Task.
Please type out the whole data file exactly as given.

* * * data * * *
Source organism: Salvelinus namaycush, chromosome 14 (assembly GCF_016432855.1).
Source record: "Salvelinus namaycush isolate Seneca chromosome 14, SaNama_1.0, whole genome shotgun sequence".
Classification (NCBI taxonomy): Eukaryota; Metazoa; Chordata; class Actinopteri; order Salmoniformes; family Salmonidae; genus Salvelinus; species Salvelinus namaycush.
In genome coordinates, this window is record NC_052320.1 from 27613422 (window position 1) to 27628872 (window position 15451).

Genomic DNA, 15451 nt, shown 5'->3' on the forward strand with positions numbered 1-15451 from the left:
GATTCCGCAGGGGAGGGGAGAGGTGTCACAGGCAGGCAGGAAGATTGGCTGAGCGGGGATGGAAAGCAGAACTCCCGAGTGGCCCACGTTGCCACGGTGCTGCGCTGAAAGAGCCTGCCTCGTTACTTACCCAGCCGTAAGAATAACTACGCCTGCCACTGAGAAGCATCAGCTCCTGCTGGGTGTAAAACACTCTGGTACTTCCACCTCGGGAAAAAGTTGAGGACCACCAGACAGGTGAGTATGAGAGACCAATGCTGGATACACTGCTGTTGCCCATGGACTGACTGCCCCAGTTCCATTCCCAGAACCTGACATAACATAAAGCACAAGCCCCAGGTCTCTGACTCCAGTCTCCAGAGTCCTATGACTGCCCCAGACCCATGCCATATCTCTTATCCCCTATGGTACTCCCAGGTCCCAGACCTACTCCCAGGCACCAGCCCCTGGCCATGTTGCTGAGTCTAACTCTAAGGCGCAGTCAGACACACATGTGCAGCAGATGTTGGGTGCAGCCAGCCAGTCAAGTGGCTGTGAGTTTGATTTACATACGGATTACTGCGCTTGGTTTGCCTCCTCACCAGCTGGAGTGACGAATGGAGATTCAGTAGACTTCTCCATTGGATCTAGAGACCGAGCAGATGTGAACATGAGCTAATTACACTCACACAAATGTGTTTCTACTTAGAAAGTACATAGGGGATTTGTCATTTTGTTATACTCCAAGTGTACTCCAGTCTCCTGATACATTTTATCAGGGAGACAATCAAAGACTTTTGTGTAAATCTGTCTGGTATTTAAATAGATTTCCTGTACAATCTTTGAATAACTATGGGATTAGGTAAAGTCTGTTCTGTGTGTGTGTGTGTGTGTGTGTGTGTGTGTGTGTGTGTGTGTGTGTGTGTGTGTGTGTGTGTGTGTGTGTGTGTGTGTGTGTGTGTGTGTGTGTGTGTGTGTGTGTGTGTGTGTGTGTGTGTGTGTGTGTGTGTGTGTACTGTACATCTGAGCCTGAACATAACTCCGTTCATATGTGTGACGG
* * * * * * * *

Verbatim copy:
Source organism: Salvelinus namaycush, chromosome 14 (assembly GCF_016432855.1).
Source record: "Salvelinus namaycush isolate Seneca chromosome 14, SaNama_1.0, whole genome shotgun sequence".
Classification (NCBI taxonomy): Eukaryota; Metazoa; Chordata; class Actinopteri; order Salmoniformes; family Salmonidae; genus Salvelinus; species Salvelinus namaycush.
In genome coordinates, this window is record NC_052320.1 from 27613422 (window position 1) to 27628872 (window position 15451).

Genomic DNA, 15451 nt, shown 5'->3' on the forward strand with positions numbered 1-15451 from the left:
GATTCCGCAGGGGAGGGGAGAGGTGTCACAGGCAGGCAGGAAGATTGGCTGAGCGGGGATGGAAAGCAGAACTCCCGAGTGGCCCACGTTGCCACGGTGCTGCGCTGAAAGAGCCTGCCTCGTTACTTACCCAGCCGTAAGAATAACTACGCCTGCCACTGAGAAGCATCAGCTCCTGCTGGGTGTAAAACACTCTGGTACTTCCACCTCGGGAAAAAGTTGAGGACCACCAGACAGGTGAGTATGAGAGACCAATGCTGGATACACTGCTGTTGCCCATGGACTGACTGCCCCAGTTCCATTCCCAGAACCTGACATAACATAAAGCACAAGCCCCAGGTCTCTGACTCCAGTCTCCAGAGTCCTATGACTGCCCCAGACCCATGCCATATCTCTTATCCCCTATGGTACTCCCAGGTCCCAGACCTACTCCCAGGCACCAGCCCCTGGCCATGTTGCTGAGTCTAACTCTAAGGCGCAGTCAGACACACATGTGCAGCAGATGTTGGGTGCAGCCAGCCAGTCAAGTGGCTGTGAGTTTGATTTACATACGGATTACTGCGCTTGGTTTGCCTCCTCACCAGCTGGAGTGACGAATGGAGATTCAGTAGACTTCTCCATTGGATCTAGAGACCGAGCAGATGTGAACATGAGCTAATTACACTCACACAAATGTGTTTCTACTTAGAAAGTACATAGGGGATTTGTCATTTTGTTATACTCCAAGTGTACTCCAGTCTCCTGATACATTTTATCAGGGAGACAATCAAAGACTTTTGTGTAAATCTGTCTGGTATTTAAATAGATTTCCTGTACAATCTTTGAATAACTATGGGATTAGGTAAAGTCTGTTCTGTGTGTGTGTGTGTGTGTGTGTGTGTGTGTGTGTGTGTGTGTGTGTGTGTGTGTGTGTGTGTGTGTGTGTGTGTGTGTGTGTGTGTGTGTGTGTGTGTGTGTGTGTGTGTGTGTGTGTGTGTGTGTGTGTGTGTGTGTACTGTACATCTGAGCCTGAACATAACTCCGTTCATATGTGTGACGG